Divorce Basics 2017-10-12T10:11:00+00:00

In Connecticut, the Superior Court handles cases involving divorce. The governing law for divorce in Connecticut is Chapter 815(j): Dissolution of Marriage, Legal Separation and Annulment. The person filing for divorce is known as the plaintiff and the person responding to the divorce is known as the defendant.

Within any divorce, issues that must be considered in such actions are as follows, yet some may not apply to your case:

  • Child custody;
  • Child support;
  • Visitation of children;
  • Division of assets/property;
  • Alimony;
  • Division of debt;
  • And more.

To file for a divorce in any state, you must satisfy the state’s residency requirements. In Connecticut, there are three ways to establish residency for filing a divorce:

(1) one of the parties to the marriage must be a resident of Connecticut for at least 12 months prior to the date of filing the divorce,

(2) one of the parties was domiciled (i.e. permanently resided in CT) at the time of marriage and returned to the state with the intention of permanently staying in Connecticut, or

(3) the cause for dissolution of the marriage arose after either party moved into the state.

 

See Sec. 46b-44(c) for full text of the law.

Grounds for divorce means the legally recognized reasons for divorcing. Connecticut recognizes both fault and no-fault grounds for divorce. Traditionally, all states had only “fault” grounds for divorce (adultery, cruelty, abuse, etc.). Many states have abolished fault grounds altogether and only utilize “no-fault” grounds. However, Connecticut retains grounds for fault-based divorces. See the list of Connecticut’s grounds for divorce below:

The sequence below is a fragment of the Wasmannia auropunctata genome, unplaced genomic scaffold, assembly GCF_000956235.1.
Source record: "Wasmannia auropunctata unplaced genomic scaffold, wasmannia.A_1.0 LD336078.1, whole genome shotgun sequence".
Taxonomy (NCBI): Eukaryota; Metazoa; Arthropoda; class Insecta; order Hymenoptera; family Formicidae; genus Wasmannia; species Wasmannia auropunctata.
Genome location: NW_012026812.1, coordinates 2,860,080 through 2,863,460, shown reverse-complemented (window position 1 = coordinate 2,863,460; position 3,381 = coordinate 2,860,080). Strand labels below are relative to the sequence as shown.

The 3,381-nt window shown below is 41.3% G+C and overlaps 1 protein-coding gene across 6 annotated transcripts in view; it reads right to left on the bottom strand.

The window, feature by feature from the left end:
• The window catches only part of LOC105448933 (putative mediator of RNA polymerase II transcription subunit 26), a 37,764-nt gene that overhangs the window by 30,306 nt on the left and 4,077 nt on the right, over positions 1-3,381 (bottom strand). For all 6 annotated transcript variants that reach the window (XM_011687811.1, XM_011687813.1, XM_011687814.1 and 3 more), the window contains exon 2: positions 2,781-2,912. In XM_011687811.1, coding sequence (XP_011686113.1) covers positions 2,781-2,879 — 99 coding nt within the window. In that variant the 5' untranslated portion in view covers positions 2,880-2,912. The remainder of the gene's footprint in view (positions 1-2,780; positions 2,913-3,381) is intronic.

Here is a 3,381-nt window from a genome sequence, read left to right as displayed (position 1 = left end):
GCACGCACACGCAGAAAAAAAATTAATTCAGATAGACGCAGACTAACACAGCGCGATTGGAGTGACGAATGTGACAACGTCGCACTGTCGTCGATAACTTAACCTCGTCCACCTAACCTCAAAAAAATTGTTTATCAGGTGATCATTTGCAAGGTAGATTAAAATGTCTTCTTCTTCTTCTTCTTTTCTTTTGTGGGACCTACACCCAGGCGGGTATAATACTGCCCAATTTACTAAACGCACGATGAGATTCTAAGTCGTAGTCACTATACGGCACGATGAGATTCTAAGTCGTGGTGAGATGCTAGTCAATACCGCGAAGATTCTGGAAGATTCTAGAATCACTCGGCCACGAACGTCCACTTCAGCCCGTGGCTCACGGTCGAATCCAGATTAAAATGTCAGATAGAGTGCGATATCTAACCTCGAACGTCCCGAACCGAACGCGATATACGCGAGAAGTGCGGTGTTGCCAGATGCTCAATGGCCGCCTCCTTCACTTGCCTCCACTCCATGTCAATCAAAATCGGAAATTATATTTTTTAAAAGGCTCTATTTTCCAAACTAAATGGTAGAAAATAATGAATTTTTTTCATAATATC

No-fault grounds in CT:

  • The marriage has broken down irretrievably, or
  • Living apart for at least 18 months immediately prior to the service of the divorce complaint
  • See 46b-40(c) for full text of the law.

Fault grounds in CT:

  • Adultery,
  • Fraudulent contract,
  • Wilful desertion for 1 year,
  • 7 years of absence,
  • Habitual intemperance,
  • Intolerable cruelty,
  • Imprisonment in excess of 1 year, or
  • Legal confinement in an institution.
  • See 46b-40(c) for full text of the law.